Golden Boy Promotions has become to boxing what the New York Yankees are to baseball: A company always in the hunt to land the big free agent.
Oscar De La Hoya's company reeled in its third star fighter in less than two weeks Sunday night, agreeing to terms with lightweight titlist Juan Diaz, manager Willie Savannah told ESPN.com.
"We don't have a signed contract but we have agreed in principle to a deal with Golden Boy," Savannah said. "I haven't seen a contract but we agreed on everything. I think everything will be OK. Everything is being put to paper and then our lawyer [Fred Levin] will go through it."
The agreement comes on the heels of Golden Boy last week re-signing junior featherweight titlist and noted power puncher Daniel Ponce De Leon to a contract extension and the signing of free agent featherweight star Juan Manuel Marquez.
"What I think it shows is that Golden Boy Promotions has the resources and the infrastructure to sign the fighters we feel strongly about," said Golden Boy's Richard Schaefer. "Juan Diaz is one of the fighters Oscar really wants to work with, so we got it done. It shows, as well, to other fighters out there that Golden Boy is certainly one of the leading promoters out there and a company able to step up to the plate."
Diaz (30-0, 15 KOs), who turns 23 next week, was one of the most sought-after free agents to hit the market in years because it's so rare for an undefeated world champion that young to be available. For Diaz, it came just as he is beginning to break though. He has improved in recent fights and boxes in an aggressive, fan-friendly style that the TV network programmers adore.
"He has tremendous skills and he's such a great person outside the ring," Schaefer said. "Oscar feels very strongly that he is the total package and we're really excited to have the opportunity to work with him and with Willie. Juan Diaz is one of these young stars who fits in very nicely with Golden Boy. He's part of that next generation of stars."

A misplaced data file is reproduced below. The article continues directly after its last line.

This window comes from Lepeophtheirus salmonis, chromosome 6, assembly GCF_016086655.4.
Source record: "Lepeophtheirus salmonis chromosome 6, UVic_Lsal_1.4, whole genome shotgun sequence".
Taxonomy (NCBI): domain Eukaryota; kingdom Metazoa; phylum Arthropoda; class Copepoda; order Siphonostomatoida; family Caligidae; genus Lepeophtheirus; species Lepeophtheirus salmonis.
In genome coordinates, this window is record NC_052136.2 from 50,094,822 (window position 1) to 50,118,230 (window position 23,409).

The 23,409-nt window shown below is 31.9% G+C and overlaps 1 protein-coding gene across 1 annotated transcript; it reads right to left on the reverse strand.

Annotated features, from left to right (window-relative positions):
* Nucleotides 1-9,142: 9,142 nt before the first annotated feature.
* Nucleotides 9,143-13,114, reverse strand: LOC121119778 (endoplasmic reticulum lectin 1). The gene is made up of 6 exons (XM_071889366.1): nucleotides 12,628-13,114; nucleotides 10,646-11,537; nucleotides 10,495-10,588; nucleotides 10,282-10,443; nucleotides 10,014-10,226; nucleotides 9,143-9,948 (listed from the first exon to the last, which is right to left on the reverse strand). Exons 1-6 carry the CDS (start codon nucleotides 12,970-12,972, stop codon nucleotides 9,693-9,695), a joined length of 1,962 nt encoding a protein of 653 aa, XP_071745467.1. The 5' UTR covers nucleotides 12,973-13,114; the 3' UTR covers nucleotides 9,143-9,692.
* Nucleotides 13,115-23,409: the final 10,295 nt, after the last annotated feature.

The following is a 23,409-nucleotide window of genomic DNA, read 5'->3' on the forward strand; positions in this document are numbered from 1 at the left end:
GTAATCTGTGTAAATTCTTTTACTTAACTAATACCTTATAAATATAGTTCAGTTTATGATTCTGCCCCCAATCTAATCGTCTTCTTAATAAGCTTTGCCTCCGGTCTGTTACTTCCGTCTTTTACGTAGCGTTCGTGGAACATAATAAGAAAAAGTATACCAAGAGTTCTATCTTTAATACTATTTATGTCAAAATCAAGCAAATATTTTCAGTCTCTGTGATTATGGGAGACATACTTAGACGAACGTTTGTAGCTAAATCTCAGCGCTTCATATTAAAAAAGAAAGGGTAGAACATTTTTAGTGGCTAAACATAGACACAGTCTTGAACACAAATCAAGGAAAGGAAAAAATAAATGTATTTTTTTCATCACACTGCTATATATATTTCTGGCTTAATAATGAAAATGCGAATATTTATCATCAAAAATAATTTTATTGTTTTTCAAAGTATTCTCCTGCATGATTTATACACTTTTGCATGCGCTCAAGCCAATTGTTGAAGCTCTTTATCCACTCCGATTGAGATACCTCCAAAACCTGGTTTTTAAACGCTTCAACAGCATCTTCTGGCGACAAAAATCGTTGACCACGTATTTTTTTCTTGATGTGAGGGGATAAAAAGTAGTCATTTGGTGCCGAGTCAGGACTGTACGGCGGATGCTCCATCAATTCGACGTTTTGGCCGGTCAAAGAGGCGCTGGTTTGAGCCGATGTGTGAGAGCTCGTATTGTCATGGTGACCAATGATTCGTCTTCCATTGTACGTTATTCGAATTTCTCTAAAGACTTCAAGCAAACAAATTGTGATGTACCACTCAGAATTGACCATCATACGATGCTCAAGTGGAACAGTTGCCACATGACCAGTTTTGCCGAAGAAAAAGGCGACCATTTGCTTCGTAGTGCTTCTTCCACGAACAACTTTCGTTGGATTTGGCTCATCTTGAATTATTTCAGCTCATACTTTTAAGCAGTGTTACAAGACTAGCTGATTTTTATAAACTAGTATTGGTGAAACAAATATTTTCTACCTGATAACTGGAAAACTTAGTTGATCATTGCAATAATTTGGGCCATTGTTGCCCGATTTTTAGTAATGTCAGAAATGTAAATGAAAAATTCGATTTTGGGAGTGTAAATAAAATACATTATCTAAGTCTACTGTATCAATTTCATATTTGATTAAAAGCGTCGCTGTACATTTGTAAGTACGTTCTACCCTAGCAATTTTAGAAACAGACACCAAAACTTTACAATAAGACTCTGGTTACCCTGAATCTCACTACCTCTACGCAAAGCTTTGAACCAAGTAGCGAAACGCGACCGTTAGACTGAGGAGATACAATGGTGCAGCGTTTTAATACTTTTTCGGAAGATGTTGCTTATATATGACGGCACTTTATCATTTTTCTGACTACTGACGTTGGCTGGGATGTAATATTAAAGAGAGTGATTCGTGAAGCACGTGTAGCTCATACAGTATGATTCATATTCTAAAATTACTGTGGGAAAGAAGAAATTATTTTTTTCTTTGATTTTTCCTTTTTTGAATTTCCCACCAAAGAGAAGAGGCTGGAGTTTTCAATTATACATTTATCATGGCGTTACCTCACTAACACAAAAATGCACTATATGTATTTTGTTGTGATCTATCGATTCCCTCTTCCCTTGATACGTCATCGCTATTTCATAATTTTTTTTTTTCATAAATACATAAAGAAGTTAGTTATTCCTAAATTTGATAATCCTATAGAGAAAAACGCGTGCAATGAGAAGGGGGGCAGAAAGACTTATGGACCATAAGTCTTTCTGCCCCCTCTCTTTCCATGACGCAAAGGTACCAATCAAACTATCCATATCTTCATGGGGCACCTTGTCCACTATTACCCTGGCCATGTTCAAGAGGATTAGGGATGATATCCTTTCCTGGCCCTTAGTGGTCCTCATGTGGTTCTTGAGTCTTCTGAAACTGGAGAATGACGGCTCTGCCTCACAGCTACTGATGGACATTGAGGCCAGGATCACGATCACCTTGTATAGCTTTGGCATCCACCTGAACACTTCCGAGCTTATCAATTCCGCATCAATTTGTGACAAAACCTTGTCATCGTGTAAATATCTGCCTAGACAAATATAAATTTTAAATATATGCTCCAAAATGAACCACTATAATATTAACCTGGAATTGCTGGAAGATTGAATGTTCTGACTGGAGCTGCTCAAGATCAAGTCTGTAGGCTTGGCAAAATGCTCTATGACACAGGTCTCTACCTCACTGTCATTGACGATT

Diaz had been with Main Events for virtually his entire career, but when their deal expired in mid-August, and they could not reach an agreement on an extension, the other promoters came courting.
Savannah said he received serious interest from at least 10 promotional firms, including Main Events, Top Rank, Artie Pelullo's Banner Promotions, Gary Shaw Productions and Joe DeGuardia's Star Boxing.
In the end, Savannah said Golden Boy edged out DeGuardia because it put together a better overall package.
Diaz's minimum three-fight deal with Golden Boy includes a six-figure signing bonus and options to extend the deal, Savannah and Schaefer said.
Diaz, a Houston native who balances his boxing career with college studies, has made four title defenses since outpointing Lakva Sim to win the title in July 2004.
Diaz's first fight under the new deal is expected to come Nov. 25 on HBO's "Boxing After Dark." Golden Boy's plan is for Diaz to co-headline a doubleheader from Texas with fellow lightweight titlist Jesus Chavez. If they both win, they would meet in a unification bout in the first quarter of 2007.
The short duration of the deal -- which could be concluded by late 2007 -- is something Savannah wanted even though most of the promoters wanted to sign Diaz for several years.
"I want Juan and I to get a chance to learn about the promoter rather than get into a five-year deal and not know what we are getting into," Savannah said. "We may not get along down the road. A three-fight deal is the best scenario. If we don't like what Golden Boy is doing, or they don't like working with us, by next November it's over with. It keeps everyone on their toes."
Savannah said their first choice was to stay with Main Events, a company that nurtured Diaz from his early pro days to a world title at age 21 while securing him valuable exposure on HBO, Showtime and ESPN2 along the way.
"I don't blame them at all for anything," Savannah said. "I wish we could have stayed with them. It breaks my heart to have to tell some of these guys they are not getting Juan."
Main Events suffered two major blows this summer when franchise fighters Fernando Vargas and Arturo Gatti suffered potentially career-ending losses. It had hoped to re-sign Diaz and heavyweight contender Calvin Brock, whose contract also expired over the summer, to lessen the blow.
However, Diaz got away, and although Main Events' Carl Moretti clearly sounded unhappy about the development, he refused comment.
Dan Rafael is the boxing writer for ESPN.com.